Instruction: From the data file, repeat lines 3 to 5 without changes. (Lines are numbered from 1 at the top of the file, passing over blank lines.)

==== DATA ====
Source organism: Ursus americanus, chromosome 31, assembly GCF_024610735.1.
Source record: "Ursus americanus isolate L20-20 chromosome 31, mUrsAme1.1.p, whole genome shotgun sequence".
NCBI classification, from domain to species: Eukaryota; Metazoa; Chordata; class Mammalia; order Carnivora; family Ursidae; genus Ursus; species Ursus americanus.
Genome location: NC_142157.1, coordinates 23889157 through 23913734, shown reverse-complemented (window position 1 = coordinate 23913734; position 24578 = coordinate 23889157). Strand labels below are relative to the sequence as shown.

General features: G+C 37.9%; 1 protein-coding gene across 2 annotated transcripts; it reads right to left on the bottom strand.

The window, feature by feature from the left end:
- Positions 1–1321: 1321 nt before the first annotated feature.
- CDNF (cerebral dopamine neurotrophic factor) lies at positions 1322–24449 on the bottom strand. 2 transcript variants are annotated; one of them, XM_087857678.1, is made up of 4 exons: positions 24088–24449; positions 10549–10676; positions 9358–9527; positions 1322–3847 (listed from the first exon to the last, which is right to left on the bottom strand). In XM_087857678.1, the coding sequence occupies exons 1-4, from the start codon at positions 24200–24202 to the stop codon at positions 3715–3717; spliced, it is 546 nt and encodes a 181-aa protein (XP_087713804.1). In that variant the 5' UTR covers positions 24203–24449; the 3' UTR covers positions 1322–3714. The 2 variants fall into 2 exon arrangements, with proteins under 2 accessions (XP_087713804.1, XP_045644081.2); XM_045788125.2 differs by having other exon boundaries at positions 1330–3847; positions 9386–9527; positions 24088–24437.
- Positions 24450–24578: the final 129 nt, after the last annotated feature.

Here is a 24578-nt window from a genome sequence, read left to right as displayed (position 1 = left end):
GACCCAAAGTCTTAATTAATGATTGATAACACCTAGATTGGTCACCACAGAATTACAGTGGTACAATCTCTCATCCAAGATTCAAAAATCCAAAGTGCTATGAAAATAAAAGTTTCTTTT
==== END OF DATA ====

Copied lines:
NCBI classification, from domain to species: Eukaryota; Metazoa; Chordata; class Mammalia; order Carnivora; family Ursidae; genus Ursus; species Ursus americanus.
Genome location: NC_142157.1, coordinates 23889157 through 23913734, shown reverse-complemented (window position 1 = coordinate 23913734; position 24578 = coordinate 23889157). Strand labels below are relative to the sequence as shown.

General features: G+C 37.9%; 1 protein-coding gene across 2 annotated transcripts; it reads right to left on the bottom strand.